node package manager


Improved javascript objects


Improved javascript objects.


Javascript is built on objects. You can use them to make functions or nifty class-like constructs, but mostly we know them from when we {use: 'them', like: {hash: 'maps'}}.

Javascript objects work well as maps in many cases, but there are big gaps in their implementation when used as such. For example:

  • What if I need sorting?
  • Do I really need to loop through and count manually in order to get the number of elements I've defined in an object?
  • What If I need fast iteration on Node.js or Chrome? For small objects, speed might not be an issue, but as an object grows in size, iteration speeds can become troublesome.

Speedr addresses these issues and then some by introducing a new Map class.


  • Blazing fast iteration on V8 platforms like Chrome and Node.js. Huge speedups over the normal object iteration are common.
  • No-overhead .length attribute. Just like with Array.length, Speedr maps keep track of their lengths internally. Iteration should only be necessary when you're actually doing something useful with the data.
  • Fast sorting using binary search.
  • Duplicate or unique keys for sorted maps.
  • No external dependencies.


Speedr currently introduces three new 'Map' classes:

  • Map
    • An unsorted hash map that can only store one value per key (i.e. keys are unique).
  • SortedMap
    • A hash map that sorts its keys upon insertion.
  • SortedMultiMap
    • Sorted map that allows multiple entries to be inserted under the same key.
### Construction Maps can be constructed in two ways
// From a native javascript object. 
var map = new speedr.Map({a: 1, b:2});
// Or by passing a series of arrays as [key, value] pairs. 
var sortedMap = new speedr.SortedMap(['a', 1], ['b', 2]);
// Construction works the same way for all speedr maps. 
var sortedMultiMap = new speedr.SortedMultiMap({a: 1, b: 2});

The reason for the array style of construction is that object literal keys are always strings. i.e. the key in {1: 'a'} is not the number 1, but the string '1'. Thus, if you want to preserve the type of numbered keys, you must use the new Map([1, 'a'], [2, 'b']) style of construction rather than passing in an object.

### Getting, Setting and Inserting ```javascript console.log(map.get('a')); // 1

// Setting follows the same rules as construction. map.set({a: 3}); console.log(map.get('a')); // 3

// The set function can also create new entries. map.set([10, 'ten'], [20, 'twenty']); console.log(map.get(10)); // 'ten' console.log(map.get(20)); // 'twenty'

// Map and SortedMap both use the set function. // Since SortedMultiMap doesn't overwrite old keys, it uses the // insert function instead. sortedMultiMap.insert({a: 3, b: 4});

// Since keys in SortedMultiMap are not associated with any one // value, there is no get function. To access entries, we must // iterate over them. sortedMultiMap.each(function(key, val) { console.log(key + ' ' + val); }); // a 1 // a 3 // b 2 // b 4

// Notice that the entries are sorted by key when we iterate and // that there are two 'a' entries and two 'b' entries.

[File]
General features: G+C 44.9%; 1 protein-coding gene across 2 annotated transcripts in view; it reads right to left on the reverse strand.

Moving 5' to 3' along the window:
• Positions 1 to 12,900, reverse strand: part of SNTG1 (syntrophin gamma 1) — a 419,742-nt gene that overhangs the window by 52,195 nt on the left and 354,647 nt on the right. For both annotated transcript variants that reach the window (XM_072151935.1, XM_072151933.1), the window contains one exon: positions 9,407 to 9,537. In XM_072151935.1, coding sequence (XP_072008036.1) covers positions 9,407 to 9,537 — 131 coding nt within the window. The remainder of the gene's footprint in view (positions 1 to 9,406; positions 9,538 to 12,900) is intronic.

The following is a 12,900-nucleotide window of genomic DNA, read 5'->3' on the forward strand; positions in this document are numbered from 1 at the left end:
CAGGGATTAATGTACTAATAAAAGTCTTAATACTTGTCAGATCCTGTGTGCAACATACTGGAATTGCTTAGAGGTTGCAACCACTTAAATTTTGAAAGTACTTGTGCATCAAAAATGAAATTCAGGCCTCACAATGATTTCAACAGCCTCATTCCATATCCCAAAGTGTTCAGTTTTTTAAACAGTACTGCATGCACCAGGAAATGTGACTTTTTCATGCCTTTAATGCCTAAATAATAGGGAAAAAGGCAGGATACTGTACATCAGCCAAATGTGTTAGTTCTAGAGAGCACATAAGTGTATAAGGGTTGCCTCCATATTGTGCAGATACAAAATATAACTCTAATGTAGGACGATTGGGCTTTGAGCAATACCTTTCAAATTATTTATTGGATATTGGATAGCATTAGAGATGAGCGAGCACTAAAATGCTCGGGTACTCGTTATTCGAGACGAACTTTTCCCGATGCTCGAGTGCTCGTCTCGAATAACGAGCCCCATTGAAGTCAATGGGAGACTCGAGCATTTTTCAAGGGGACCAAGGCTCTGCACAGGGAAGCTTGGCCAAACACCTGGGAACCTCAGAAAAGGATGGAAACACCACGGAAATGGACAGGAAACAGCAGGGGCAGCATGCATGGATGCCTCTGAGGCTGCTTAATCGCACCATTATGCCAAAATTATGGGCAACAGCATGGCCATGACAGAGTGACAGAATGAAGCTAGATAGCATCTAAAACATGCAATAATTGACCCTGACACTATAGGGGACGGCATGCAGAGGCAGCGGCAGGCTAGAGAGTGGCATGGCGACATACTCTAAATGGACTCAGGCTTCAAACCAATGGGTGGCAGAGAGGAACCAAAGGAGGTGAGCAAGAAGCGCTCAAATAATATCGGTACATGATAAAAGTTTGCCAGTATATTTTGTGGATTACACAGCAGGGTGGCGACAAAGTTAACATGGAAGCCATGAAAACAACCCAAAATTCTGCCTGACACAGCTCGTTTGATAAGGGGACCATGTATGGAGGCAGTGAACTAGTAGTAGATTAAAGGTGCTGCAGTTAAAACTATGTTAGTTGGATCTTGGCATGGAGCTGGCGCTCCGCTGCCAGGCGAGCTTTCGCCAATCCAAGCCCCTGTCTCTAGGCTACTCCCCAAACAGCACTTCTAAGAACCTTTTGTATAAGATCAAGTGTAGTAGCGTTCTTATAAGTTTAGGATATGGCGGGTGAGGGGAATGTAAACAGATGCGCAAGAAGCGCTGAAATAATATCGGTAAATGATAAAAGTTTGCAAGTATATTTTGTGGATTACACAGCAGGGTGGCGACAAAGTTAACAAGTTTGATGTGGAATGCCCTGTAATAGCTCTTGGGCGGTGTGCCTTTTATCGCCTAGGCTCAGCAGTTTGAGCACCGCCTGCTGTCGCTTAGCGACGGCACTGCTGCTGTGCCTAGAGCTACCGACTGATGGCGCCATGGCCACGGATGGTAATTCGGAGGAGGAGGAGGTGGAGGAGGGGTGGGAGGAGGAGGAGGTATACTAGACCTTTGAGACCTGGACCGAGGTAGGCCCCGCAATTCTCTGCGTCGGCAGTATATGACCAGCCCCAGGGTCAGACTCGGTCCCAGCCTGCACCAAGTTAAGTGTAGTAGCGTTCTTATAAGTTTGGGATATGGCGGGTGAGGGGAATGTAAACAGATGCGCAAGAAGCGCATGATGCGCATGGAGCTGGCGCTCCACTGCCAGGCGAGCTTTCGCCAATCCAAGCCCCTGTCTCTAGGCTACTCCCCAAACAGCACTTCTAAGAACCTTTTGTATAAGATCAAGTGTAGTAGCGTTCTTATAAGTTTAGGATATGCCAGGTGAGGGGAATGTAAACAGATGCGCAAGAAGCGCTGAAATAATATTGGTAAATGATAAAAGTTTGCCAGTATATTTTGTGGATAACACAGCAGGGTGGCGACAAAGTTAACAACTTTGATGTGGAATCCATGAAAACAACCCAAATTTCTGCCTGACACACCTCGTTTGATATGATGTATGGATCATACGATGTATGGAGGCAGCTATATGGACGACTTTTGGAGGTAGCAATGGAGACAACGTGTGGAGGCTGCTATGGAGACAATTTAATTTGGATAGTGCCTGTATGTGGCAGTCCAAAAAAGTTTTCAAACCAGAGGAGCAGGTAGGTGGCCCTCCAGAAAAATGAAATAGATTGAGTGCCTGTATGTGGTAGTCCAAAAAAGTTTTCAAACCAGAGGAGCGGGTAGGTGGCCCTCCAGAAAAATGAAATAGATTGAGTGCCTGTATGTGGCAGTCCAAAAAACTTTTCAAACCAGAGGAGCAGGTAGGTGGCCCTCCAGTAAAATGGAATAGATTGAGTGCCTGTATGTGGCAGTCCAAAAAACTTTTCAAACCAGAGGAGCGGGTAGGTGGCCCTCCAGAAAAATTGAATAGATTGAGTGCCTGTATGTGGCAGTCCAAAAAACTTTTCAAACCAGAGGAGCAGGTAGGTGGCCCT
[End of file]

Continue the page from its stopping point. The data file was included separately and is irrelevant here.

// Let's try this with SortedMap: sortedMap.set(['a', 3], ['b', 4]); sortedMap.each(function(key, val) { console.log(key + ' ' + val); }); // a 3 // b 4

// As expected, the entries get replaced rather than inserted.

<a name='c3' />
### Removing
<a name='c4' />
### Length
// Maps keep track of their length and expose it as a .length
// attribute.
console.log(map.length);            // 4
console.log(sortedMap.length);      // 2
console.log(sortedMultiMap.length); // 4
### Iterating All maps have a variety of iteration methods based on two main ones: each and iter.
// The each function takes a function that accepts key value pairs 
map.each(function(key, val) {
    if (key == 'a') { console.log('"a" contains ' + val) }
// "a" contains 3 
// each optionally takes start, end and step arguments 
// (default to start = 0, end = this.length and step = 1) 
map.each(function(key, val) {
}, 1, map.length, 2);
// b 
// The iter function is what each uses internally.  It works as  
// an iterator, returning values based on a numerical index. 
for (var i = 0; i < map.length; i++) {
    // iter returns a [key, value] array for each item 
    var item = map.iter(i);
    var key = item[0];
    var val = item[1];
// a 
// b 
// 10 
// 20 
### Gratuitous Optimization For those times when you need to cut out all the cruft, you can use the Key/Val versions of the iteration functions in order to only retrieve those components of the entries.
map.eachKey(function(key) {
    // This will be slightly faster than a normal each() call 
for (var i = 0; i < map.length; i++) {
    // Returns the value by itself (not in an array) 
### Sorting Both SortedMap and SortedMultiMap sort their entries by key automatically upon insertion using an optimized binary search. In order to use sorting effectively, however, it's necessary to be aware of a couple things:


  • Sorted maps can only sort using keys that allow comparison operations (<, ==, ===, >).
  • Mixing key types can lead to strange behavior. You should be able to mix integer and floating point numbers without a problem, but mixing strings and numbers is discouraged. Feel free to experiment, however, as your results may vary.


### Node.js * [Install npm.]( (it comes with Node.js) * Install speedr: * In your project directory: `npm install speedr` * Or as an npm dependency in your package.json file: `"dependencies":{ "speedr":"*" }` followed by `npm install` * Require it: `var speedr = require('speedr');` ### Browser * Download [speedr.min.js.]( * Include it: ``

Tests and Benchmarks

  • Go try out the jsPerf benchmarks!
  • To run the tests on Node.js:
    • Get Coffeescript: sudo npm -g install coffee-script
    • cd into your tests directory: cd speedr/tests
    • Install test dependencies: npm install
    • Run coffee or coffee